September 16, 2016 - Fort Russ News -
- Vesti - translated by J. Arnoldski
A new plan for implementing the Minsk Agreements was brought by the foreign ministers of Germany and France to Kiev. Its essence is that, although the general outline of the agreements does not change, a ceasefire must be guaranteed. Thus, guaranteeing security and the political aspect of Minsk-2 are to go hand in hand.
During a meeting with President Poroshenko, the diplomats went on the offensive. Frank-Walter Steinmeier compared the Minsk process to a snail and Jean-Marc Ayrault outlined the West’s vision.
The first point is a ceasefire and withdrawing troops in three zones, the second is the Rada’s adopting of a law on elections and Donbass’ special status (parallel to the expansion of demilitarized zones), while the third point is the Rada’s approval of a date for elections, amending the constitution, passing laws on amnesty, withdrawing troops, freeing hostages, and full access to the border.
“Security is impossible without strengthening the political process - they should be implemented parallel to each other,” the French foreign minister added.
Afterwards, during a meeting with deputies, two fundamentally different approaches were revealed. “They propose that we act thus: a stable ceasefire, then a special status and elections, and then they’ll transfer control over the border to us. But this is impossible, because we need to control the border before elections,” Vesti was told by a deputy “frontline-veteran.”
The alternative would supposedly be abandoning Minsk and applying the Budapest Memorandum. This possibility appeared at the end of summer and actively made its rounds in social networks. “Those who speak about Budapest are either stupid or haven’t read the document: it does not guarantee Ukraine’s security,” deputy Oleg Barna said. He continued: “There is no alternative to Minsk.”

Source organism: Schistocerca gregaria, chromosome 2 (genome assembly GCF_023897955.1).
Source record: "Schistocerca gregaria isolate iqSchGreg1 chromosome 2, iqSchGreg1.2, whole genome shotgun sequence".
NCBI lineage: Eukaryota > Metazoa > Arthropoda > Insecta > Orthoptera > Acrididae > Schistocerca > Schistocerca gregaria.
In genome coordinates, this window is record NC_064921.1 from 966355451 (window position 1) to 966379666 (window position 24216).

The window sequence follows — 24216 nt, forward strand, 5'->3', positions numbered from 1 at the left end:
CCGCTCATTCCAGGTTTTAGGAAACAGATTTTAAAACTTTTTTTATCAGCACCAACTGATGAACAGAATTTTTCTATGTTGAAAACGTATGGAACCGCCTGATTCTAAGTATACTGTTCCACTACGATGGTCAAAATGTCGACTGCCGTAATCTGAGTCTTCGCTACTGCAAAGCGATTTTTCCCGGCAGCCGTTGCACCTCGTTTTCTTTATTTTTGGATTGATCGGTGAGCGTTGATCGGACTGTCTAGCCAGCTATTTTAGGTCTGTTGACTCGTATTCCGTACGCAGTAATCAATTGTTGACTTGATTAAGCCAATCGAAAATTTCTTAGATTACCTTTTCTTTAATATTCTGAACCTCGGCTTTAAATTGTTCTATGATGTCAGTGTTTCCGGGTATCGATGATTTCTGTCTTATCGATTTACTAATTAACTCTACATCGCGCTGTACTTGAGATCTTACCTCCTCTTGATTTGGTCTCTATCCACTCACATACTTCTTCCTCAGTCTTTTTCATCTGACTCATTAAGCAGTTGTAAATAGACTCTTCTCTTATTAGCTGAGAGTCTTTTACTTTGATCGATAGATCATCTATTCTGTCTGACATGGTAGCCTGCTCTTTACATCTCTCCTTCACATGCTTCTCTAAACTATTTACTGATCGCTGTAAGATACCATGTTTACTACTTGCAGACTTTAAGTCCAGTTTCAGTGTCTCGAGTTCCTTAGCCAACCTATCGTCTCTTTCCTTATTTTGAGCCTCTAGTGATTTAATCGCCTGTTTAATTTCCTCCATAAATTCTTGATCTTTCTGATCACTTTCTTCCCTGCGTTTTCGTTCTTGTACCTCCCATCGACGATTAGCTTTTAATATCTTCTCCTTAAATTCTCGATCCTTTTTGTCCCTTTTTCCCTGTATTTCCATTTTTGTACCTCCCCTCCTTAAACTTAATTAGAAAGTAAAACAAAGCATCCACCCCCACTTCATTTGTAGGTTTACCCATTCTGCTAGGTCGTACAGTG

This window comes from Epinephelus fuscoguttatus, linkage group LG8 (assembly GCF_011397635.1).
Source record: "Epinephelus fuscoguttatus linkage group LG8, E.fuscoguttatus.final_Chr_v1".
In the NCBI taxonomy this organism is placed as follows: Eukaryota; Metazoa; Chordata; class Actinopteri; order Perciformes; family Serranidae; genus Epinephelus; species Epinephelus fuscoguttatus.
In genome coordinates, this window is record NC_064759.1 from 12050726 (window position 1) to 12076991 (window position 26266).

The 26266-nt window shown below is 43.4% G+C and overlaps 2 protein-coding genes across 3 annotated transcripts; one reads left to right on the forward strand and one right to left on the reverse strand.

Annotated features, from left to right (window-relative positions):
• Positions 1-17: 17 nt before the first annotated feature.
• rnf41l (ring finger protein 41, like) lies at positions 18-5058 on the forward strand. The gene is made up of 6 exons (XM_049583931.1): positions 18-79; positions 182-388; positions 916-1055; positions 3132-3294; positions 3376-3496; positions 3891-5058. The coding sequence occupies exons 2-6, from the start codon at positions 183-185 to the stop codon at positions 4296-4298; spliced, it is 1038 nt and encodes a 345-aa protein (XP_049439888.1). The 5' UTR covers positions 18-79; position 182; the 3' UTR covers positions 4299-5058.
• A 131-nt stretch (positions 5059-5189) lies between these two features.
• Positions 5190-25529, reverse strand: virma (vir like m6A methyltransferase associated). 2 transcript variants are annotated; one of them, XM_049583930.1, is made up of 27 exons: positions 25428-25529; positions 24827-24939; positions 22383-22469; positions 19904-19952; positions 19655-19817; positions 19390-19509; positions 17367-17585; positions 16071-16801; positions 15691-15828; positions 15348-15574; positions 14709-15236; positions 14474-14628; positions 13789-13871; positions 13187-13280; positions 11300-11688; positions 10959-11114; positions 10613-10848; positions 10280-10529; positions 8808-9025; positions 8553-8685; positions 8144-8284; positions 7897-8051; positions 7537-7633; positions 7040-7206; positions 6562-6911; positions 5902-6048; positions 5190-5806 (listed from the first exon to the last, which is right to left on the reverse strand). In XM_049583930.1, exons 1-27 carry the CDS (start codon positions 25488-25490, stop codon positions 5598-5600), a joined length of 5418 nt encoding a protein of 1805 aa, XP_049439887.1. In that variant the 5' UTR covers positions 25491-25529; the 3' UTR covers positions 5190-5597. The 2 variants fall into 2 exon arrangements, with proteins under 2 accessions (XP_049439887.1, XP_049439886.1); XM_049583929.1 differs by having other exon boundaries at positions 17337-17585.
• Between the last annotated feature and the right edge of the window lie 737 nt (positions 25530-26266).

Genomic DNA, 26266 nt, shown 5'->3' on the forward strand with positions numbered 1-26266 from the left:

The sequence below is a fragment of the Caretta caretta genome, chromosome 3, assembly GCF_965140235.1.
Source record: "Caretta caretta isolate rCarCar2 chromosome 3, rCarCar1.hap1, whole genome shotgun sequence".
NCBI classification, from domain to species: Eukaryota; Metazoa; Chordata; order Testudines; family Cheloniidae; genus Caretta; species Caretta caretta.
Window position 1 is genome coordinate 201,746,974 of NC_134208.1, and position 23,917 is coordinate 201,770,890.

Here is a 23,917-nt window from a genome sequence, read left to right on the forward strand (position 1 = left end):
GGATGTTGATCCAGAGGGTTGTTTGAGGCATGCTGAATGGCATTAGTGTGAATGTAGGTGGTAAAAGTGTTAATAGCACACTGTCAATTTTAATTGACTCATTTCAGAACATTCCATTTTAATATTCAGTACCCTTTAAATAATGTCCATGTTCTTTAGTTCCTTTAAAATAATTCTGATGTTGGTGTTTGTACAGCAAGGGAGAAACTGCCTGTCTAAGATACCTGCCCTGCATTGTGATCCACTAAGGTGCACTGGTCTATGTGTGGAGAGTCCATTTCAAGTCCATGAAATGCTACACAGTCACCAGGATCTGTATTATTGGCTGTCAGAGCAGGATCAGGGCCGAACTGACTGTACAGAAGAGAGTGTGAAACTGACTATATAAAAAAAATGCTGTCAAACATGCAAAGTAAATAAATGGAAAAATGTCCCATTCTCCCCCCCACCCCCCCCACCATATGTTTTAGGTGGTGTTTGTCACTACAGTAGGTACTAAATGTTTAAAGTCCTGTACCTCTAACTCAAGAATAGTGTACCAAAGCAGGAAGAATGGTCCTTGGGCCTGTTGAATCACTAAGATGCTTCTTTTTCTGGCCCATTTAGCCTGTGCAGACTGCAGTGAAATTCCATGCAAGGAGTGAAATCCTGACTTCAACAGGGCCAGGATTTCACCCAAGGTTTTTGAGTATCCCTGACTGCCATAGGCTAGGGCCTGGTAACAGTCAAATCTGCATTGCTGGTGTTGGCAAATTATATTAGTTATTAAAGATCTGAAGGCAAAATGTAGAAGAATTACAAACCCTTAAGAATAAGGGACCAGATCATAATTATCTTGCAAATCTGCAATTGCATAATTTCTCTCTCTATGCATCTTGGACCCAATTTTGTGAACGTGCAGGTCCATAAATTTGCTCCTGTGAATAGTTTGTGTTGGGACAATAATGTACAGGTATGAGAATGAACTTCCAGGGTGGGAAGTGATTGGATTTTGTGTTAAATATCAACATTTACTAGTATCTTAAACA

Obviously, pressure on Kiev has been increased. “The West needs to show that there is progress so as to put forward the question of lifting sanctions against Russia by winter. And they are annoyed by the Ukrainian government so much that they are ready to impose personal sanctions against our politicians who have called to boycott Minsk,” political analyst Kost Bondarenko believes.
In Bondarenko’s opinion, this could mean blocking Ukrainian politicians’ accounts, property, and banning them from entering EU countries.
“But the president has little choice: he is split between radicals who can repeat terrorist attacks if Donbass’ status is reconsidered, and the EU. This twine can be torn in to pieces,” Ukrainian political expert Nikolay Spiridinov is convinced. “On the other hand, Petro Poroshenko has mechanisms for collecting votes - he was able to collect them for appointing Groysman and the law for appointing Lutsenko.”....
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